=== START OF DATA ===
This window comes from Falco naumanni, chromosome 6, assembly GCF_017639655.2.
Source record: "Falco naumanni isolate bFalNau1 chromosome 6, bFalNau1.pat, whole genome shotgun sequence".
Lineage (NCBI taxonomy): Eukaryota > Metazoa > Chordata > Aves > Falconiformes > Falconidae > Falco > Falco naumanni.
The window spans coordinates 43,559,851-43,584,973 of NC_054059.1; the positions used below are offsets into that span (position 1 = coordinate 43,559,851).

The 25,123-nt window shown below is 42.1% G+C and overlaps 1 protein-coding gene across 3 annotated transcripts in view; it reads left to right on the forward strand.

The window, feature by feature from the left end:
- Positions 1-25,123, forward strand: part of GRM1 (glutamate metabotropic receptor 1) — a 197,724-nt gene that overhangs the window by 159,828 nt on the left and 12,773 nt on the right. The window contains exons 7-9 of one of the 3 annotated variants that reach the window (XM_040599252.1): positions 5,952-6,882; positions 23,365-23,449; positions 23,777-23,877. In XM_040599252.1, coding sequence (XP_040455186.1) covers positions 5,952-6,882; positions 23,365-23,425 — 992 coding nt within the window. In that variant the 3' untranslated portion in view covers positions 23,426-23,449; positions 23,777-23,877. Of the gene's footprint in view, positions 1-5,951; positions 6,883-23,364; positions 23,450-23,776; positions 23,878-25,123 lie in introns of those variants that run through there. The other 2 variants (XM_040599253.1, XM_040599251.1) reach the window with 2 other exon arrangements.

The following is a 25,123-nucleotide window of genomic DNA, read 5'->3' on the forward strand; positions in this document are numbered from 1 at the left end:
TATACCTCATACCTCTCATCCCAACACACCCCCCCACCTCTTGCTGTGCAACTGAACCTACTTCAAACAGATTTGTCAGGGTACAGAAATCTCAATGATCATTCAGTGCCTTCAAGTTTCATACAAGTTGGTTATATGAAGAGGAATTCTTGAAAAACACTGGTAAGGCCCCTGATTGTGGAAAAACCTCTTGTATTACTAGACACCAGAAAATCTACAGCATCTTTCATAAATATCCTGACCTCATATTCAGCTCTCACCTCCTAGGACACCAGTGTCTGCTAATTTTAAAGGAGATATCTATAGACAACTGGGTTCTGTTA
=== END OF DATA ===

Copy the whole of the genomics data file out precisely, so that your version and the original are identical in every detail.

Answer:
This window comes from Falco naumanni, chromosome 6, assembly GCF_017639655.2.
Source record: "Falco naumanni isolate bFalNau1 chromosome 6, bFalNau1.pat, whole genome shotgun sequence".
Lineage (NCBI taxonomy): Eukaryota > Metazoa > Chordata > Aves > Falconiformes > Falconidae > Falco > Falco naumanni.
The window spans coordinates 43,559,851-43,584,973 of NC_054059.1; the positions used below are offsets into that span (position 1 = coordinate 43,559,851).

The 25,123-nt window shown below is 42.1% G+C and overlaps 1 protein-coding gene across 3 annotated transcripts in view; it reads left to right on the forward strand.

The window, feature by feature from the left end:
- Positions 1-25,123, forward strand: part of GRM1 (glutamate metabotropic receptor 1) — a 197,724-nt gene that overhangs the window by 159,828 nt on the left and 12,773 nt on the right. The window contains exons 7-9 of one of the 3 annotated variants that reach the window (XM_040599252.1): positions 5,952-6,882; positions 23,365-23,449; positions 23,777-23,877. In XM_040599252.1, coding sequence (XP_040455186.1) covers positions 5,952-6,882; positions 23,365-23,425 — 992 coding nt within the window. In that variant the 3' untranslated portion in view covers positions 23,426-23,449; positions 23,777-23,877. Of the gene's footprint in view, positions 1-5,951; positions 6,883-23,364; positions 23,450-23,776; positions 23,878-25,123 lie in introns of those variants that run through there. The other 2 variants (XM_040599253.1, XM_040599251.1) reach the window with 2 other exon arrangements.

The following is a 25,123-nucleotide window of genomic DNA, read 5'->3' on the forward strand; positions in this document are numbered from 1 at the left end:
TATACCTCATACCTCTCATCCCAACACACCCCCCCACCTCTTGCTGTGCAACTGAACCTACTTCAAACAGATTTGTCAGGGTACAGAAATCTCAATGATCATTCAGTGCCTTCAAGTTTCATACAAGTTGGTTATATGAAGAGGAATTCTTGAAAAACACTGGTAAGGCCCCTGATTGTGGAAAAACCTCTTGTATTACTAGACACCAGAAAATCTACAGCATCTTTCATAAATATCCTGACCTCATATTCAGCTCTCACCTCCTAGGACACCAGTGTCTGCTAATTTTAAAGGAGATATCTATAGACAACTGGGTTCTGTTA